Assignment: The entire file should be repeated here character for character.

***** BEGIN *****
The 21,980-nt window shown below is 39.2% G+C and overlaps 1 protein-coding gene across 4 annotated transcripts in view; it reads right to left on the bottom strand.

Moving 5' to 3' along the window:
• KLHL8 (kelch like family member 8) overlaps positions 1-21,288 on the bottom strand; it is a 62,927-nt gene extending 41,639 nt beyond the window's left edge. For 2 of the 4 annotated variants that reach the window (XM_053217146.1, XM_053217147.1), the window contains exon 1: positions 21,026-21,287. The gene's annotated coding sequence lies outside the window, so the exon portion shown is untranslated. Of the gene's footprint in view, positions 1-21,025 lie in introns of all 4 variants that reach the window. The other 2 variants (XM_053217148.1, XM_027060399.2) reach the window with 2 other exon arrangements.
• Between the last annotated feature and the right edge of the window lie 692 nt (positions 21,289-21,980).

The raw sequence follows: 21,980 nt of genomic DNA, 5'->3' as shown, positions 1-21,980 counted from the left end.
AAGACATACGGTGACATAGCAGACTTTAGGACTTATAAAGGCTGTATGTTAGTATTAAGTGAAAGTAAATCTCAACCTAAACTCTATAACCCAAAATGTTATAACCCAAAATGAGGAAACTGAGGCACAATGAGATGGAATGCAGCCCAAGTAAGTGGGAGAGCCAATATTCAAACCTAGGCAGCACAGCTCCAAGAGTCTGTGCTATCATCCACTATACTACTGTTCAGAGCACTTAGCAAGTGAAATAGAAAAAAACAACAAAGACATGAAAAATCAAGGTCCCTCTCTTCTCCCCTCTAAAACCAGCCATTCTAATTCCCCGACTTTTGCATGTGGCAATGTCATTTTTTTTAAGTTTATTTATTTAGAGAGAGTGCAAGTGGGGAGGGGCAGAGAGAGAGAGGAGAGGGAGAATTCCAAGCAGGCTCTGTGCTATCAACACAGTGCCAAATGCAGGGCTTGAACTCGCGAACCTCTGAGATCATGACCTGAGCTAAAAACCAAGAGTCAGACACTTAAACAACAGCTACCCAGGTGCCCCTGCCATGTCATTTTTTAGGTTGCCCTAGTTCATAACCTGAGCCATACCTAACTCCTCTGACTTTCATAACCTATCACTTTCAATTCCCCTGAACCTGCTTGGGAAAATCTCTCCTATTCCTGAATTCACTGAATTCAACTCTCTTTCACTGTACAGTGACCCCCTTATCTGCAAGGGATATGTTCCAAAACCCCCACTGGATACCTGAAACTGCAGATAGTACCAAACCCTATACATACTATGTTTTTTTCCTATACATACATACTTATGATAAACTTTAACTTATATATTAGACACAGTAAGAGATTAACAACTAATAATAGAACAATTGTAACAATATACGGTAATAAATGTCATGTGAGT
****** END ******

The 21,980-nt window shown below is 39.2% G+C and overlaps 1 protein-coding gene across 4 annotated transcripts in view; it reads right to left on the bottom strand.

Moving 5' to 3' along the window:
• KLHL8 (kelch like family member 8) overlaps positions 1-21,288 on the bottom strand; it is a 62,927-nt gene extending 41,639 nt beyond the window's left edge. For 2 of the 4 annotated variants that reach the window (XM_053217146.1, XM_053217147.1), the window contains exon 1: positions 21,026-21,287. The gene's annotated coding sequence lies outside the window, so the exon portion shown is untranslated. Of the gene's footprint in view, positions 1-21,025 lie in introns of all 4 variants that reach the window. The other 2 variants (XM_053217148.1, XM_027060399.2) reach the window with 2 other exon arrangements.
• Between the last annotated feature and the right edge of the window lie 692 nt (positions 21,289-21,980).

The raw sequence follows: 21,980 nt of genomic DNA, 5'->3' as shown, positions 1-21,980 counted from the left end.
AAGACATACGGTGACATAGCAGACTTTAGGACTTATAAAGGCTGTATGTTAGTATTAAGTGAAAGTAAATCTCAACCTAAACTCTATAACCCAAAATGTTATAACCCAAAATGAGGAAACTGAGGCACAATGAGATGGAATGCAGCCCAAGTAAGTGGGAGAGCCAATATTCAAACCTAGGCAGCACAGCTCCAAGAGTCTGTGCTATCATCCACTATACTACTGTTCAGAGCACTTAGCAAGTGAAATAGAAAAAAACAACAAAGACATGAAAAATCAAGGTCCCTCTCTTCTCCCCTCTAAAACCAGCCATTCTAATTCCCCGACTTTTGCATGTGGCAATGTCATTTTTTTTAAGTTTATTTATTTAGAGAGAGTGCAAGTGGGGAGGGGCAGAGAGAGAGAGGAGAGGGAGAATTCCAAGCAGGCTCTGTGCTATCAACACAGTGCCAAATGCAGGGCTTGAACTCGCGAACCTCTGAGATCATGACCTGAGCTAAAAACCAAGAGTCAGACACTTAAACAACAGCTACCCAGGTGCCCCTGCCATGTCATTTTTTAGGTTGCCCTAGTTCATAACCTGAGCCATACCTAACTCCTCTGACTTTCATAACCTATCACTTTCAATTCCCCTGAACCTGCTTGGGAAAATCTCTCCTATTCCTGAATTCACTGAATTCAACTCTCTTTCACTGTACAGTGACCCCCTTATCTGCAAGGGATATGTTCCAAAACCCCCACTGGATACCTGAAACTGCAGATAGTACCAAACCCTATACATACTATGTTTTTTTCCTATACATACATACTTATGATAAACTTTAACTTATATATTAGACACAGTAAGAGATTAACAACTAATAATAGAACAATTGTAACAATATACGGTAATAAATGTCATGTGAGT